As the field began to emerge for the Republican nomination, I had high hopes. This is all well before the official campaign announcements–before the speculations even. This was near the end of 2013, when I began to get a sense of who was gearing up to take a run at the nomination. There were the usual suspects: Jeb Bush, Chris Christie, Bobby Jindal; you could see their candidacies coming from a mile away. Then there were the candidacies that seemed like a bit of a gamble: Marco Rubio, Rand Paul, and Ted Cruz. The rest of the field that eventually emerged was in many ways a surprise.
Over the months, I watched the candidates. I wanted to know not only their records, but who they were as people–insomuch as you can know any politician. I eventually landed on a select few: Cruz, Paul, Rubio, Fiorina. Cruz had emerged early as a favorite, but I certainly liked, and even admired the other candidates for various reasons. Carly Fiorina for her precision, and her relentless hits to Hillary; Rand Paul for his staunch defense of personal liberty; Marco Rubio for his optimism and passion. But it was Cruz who stuck with me. Out of all the candidates, he checked every single conservative box.
I officially landed on Cruz just prior to his announcement. I knew that at some point, despite all the fervor over various others, he would rise. I also knew that with his rise would come increasingly brutal attacks. Politics is a blood sport, after all. What I didn’t expect was for the attacks to be about his record on immigration reform. It was out of left field.
As Rubio, his surrogates, and the media at large ran with this story following the December 10th debate, I became deeply upset. Did my candidate, who appeared–for all intents and purposes–like a stand-up guy, con me? The evidence was pouring out like a busted fire hydrant; it was overwhelming. However, as I sifted through the torrent of information, much of it was easily dispatched. But there were two things that remained. A conversation Ted Cruz had in May of 2013 with Robert George, and the video from C-Span of him offering his amendments.
Cruz has done what any smart politician would do. Because we live in a sound bite culture, he can’t go into the minutia of the situation–and believe me, this series of events requires a depth of analysis most Americans simply don’t have the time for. He’s gone simple, and direct. It was a poison pill amendment, I am against amnesty, I am against legalization.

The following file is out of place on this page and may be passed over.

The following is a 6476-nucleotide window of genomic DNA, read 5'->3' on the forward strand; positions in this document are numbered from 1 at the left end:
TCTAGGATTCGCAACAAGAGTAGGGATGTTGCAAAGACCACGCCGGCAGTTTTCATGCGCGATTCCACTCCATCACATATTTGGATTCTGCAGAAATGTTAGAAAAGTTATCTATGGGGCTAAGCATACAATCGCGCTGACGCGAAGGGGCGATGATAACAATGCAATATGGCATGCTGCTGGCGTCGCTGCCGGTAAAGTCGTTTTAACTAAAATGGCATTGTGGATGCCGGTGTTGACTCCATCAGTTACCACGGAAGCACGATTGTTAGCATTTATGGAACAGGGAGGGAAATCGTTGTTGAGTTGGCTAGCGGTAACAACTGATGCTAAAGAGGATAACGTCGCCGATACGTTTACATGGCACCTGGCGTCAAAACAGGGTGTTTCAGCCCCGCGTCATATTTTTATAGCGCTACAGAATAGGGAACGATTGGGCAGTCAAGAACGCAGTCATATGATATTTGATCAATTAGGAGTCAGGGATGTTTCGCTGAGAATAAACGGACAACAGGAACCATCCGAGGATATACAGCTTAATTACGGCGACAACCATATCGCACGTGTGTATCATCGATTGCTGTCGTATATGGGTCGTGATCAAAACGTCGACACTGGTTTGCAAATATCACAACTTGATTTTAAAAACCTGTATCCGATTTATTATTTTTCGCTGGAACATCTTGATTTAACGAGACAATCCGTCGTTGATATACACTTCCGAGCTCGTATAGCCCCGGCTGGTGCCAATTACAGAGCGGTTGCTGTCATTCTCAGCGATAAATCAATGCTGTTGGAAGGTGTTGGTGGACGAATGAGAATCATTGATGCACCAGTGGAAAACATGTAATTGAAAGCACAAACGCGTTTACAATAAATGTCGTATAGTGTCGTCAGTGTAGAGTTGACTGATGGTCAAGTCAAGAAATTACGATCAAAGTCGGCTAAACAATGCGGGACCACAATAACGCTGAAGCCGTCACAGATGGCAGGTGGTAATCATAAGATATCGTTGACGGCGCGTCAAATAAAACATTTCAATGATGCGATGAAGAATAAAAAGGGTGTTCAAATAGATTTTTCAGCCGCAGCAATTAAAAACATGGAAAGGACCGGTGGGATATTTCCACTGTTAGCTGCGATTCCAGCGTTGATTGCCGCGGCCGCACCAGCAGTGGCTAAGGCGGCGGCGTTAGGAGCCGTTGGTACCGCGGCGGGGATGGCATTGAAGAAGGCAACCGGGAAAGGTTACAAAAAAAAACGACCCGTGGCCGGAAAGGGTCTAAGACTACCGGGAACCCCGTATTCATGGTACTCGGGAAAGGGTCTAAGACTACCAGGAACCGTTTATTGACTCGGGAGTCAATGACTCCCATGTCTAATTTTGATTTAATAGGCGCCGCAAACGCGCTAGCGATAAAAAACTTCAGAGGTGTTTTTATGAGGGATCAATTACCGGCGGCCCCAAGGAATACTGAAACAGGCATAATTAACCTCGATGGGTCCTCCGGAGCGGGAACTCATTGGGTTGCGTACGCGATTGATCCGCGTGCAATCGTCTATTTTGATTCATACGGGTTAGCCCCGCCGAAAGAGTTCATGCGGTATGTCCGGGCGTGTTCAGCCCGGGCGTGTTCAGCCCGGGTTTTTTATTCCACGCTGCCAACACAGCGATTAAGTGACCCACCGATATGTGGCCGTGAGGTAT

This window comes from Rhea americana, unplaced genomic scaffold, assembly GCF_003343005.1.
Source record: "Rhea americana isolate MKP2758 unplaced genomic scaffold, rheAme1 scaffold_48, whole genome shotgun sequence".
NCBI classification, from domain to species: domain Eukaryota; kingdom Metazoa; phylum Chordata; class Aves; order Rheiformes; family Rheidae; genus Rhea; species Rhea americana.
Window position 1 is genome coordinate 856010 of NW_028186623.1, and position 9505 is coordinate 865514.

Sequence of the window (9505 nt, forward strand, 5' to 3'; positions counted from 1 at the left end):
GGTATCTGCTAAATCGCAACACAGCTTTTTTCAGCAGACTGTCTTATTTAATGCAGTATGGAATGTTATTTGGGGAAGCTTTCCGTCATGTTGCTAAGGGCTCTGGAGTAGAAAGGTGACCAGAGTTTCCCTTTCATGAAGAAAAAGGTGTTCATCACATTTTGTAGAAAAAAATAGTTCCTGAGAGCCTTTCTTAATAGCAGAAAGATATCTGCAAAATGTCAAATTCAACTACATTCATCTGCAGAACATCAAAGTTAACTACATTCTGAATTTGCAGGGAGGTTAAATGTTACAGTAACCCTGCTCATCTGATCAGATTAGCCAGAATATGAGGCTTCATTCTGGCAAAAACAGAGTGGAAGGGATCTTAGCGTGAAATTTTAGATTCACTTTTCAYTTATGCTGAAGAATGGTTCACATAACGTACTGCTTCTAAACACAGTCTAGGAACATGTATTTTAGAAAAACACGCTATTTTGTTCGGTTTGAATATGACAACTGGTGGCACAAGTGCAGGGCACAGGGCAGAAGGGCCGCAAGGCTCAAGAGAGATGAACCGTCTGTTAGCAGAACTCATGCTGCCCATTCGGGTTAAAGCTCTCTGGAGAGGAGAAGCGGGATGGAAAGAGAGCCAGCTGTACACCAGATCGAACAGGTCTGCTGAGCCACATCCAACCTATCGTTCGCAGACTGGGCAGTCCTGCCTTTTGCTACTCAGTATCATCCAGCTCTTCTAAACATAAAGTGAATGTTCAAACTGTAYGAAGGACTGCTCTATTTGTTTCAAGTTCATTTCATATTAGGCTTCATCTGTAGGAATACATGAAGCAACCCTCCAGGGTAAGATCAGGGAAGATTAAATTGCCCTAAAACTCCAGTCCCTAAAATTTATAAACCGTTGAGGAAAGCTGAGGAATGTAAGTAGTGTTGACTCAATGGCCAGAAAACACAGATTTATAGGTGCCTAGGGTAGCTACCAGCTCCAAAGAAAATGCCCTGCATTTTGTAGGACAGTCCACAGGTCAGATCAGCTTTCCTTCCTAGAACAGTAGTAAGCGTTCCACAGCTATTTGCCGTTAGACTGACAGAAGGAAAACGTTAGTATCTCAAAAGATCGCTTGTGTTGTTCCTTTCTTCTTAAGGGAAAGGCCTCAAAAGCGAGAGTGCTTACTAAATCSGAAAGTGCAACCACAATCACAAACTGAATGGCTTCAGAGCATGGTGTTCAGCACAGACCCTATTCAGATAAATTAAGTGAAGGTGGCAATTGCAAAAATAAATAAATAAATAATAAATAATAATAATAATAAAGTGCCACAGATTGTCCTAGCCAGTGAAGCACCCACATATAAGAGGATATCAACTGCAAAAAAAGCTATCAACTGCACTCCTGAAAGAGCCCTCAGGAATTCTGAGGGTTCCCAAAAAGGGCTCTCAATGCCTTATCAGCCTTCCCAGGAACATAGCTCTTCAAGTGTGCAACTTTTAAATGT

To my knowledge, Cruz hasn’t addressed the conversation with Robert George, but it preys on my mind. Maybe I’m an over-analyst, but I believe it needs to be properly understood. For my own sanity, as well as the sanity of all Cruz supporters who are like me, here are the charges, and my best shot at explaining them.
Sorry, this is going to be long, but worth it.
- Cruz is pro-legalization because he added an amendment to the Gang of Eight amnesty bill which would strip citizenship from it, but keep legalized status as an option.
Ted Cruz has said that this amendment was designed to expose the hypocrisy of the left. Cruz, as well as many others, believed the Democrats were using the Go8 bill to grant amnesty. Although the Democrats claimed the bill was about so much more than amnesty, Cruz didn’t believe it. To test their claim, he offered his amendment, which essentially said “Fine, we’ll give you every single thing you want, but not citizenship. Only legal status.” The Democrats crushed the amendment.
This revealed that citizenship was indeed the prime directive. Cruz succeeded. In a video from the senate, Cruz says:
“If this amendment is adopted to the current bill, the effect would be that those eleven million–under this current bill–would still be eligible for RPI status; they would still be eligible for legal status, and indeed under the terms of the bill, they would be eligible for LPR status as well, so that they are out of the shadows, which the proponents of this bill repeatedly point to as their principle objective…”
This quote tells you what Cruz’s intentions were with his amendment. He’s calling a bluff. If you need further proof that this amendment was designed to undermine the Democrats, note that Senator Jeff Sessions voted for the amendment. Jeff Sessions is as anti-amnesty/legalization as hell is hot. If that’s not enough, even Senator Chuck Schumer (D-NY) confirmed the amendment’s bluff status, telling The Washington Post:
“This was an attempt to kill the bill, and there was no doubt at the time that Senator Cruz knew it would do exactly that.”
During the video, Cruz also says: